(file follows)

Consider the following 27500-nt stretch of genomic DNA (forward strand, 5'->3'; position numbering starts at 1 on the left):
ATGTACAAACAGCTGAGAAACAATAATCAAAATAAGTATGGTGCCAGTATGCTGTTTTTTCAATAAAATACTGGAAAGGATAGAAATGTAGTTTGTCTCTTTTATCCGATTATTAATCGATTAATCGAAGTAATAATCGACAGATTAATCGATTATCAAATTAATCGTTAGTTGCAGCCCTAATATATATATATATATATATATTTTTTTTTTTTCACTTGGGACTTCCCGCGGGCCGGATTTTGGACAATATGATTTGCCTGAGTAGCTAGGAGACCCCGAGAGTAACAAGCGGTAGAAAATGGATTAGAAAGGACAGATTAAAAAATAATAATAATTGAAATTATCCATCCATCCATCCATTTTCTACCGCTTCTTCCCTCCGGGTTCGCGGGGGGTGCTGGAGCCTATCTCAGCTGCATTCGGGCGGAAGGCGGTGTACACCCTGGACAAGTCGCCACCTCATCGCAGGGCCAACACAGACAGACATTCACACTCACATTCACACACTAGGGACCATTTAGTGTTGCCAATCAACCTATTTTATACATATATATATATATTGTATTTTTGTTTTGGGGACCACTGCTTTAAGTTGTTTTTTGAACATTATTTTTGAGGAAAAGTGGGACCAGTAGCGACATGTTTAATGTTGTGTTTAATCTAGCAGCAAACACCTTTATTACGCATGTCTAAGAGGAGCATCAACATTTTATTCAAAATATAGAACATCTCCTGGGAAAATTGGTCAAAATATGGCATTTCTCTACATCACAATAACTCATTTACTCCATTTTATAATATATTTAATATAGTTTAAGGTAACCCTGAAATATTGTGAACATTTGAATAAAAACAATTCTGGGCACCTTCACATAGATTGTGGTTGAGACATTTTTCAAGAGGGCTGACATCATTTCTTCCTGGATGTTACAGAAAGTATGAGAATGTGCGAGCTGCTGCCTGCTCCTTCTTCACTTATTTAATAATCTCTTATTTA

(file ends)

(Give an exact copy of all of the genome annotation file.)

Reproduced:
Consider the following 27500-nt stretch of genomic DNA (forward strand, 5'->3'; position numbering starts at 1 on the left):
ATGTACAAACAGCTGAGAAACAATAATCAAAATAAGTATGGTGCCAGTATGCTGTTTTTTCAATAAAATACTGGAAAGGATAGAAATGTAGTTTGTCTCTTTTATCCGATTATTAATCGATTAATCGAAGTAATAATCGACAGATTAATCGATTATCAAATTAATCGTTAGTTGCAGCCCTAATATATATATATATATATATATTTTTTTTTTTTCACTTGGGACTTCCCGCGGGCCGGATTTTGGACAATATGATTTGCCTGAGTAGCTAGGAGACCCCGAGAGTAACAAGCGGTAGAAAATGGATTAGAAAGGACAGATTAAAAAATAATAATAATTGAAATTATCCATCCATCCATCCATTTTCTACCGCTTCTTCCCTCCGGGTTCGCGGGGGGTGCTGGAGCCTATCTCAGCTGCATTCGGGCGGAAGGCGGTGTACACCCTGGACAAGTCGCCACCTCATCGCAGGGCCAACACAGACAGACATTCACACTCACATTCACACACTAGGGACCATTTAGTGTTGCCAATCAACCTATTTTATACATATATATATATATTGTATTTTTGTTTTGGGGACCACTGCTTTAAGTTGTTTTTTGAACATTATTTTTGAGGAAAAGTGGGACCAGTAGCGACATGTTTAATGTTGTGTTTAATCTAGCAGCAAACACCTTTATTACGCATGTCTAAGAGGAGCATCAACATTTTATTCAAAATATAGAACATCTCCTGGGAAAATTGGTCAAAATATGGCATTTCTCTACATCACAATAACTCATTTACTCCATTTTATAATATATTTAATATAGTTTAAGGTAACCCTGAAATATTGTGAACATTTGAATAAAAACAATTCTGGGCACCTTCACATAGATTGTGGTTGAGACATTTTTCAAGAGGGCTGACATCATTTCTTCCTGGATGTTACAGAAAGTATGAGAATGTGCGAGCTGCTGCCTGCTCCTTCTTCACTTATTTAATAATCTCTTATTTA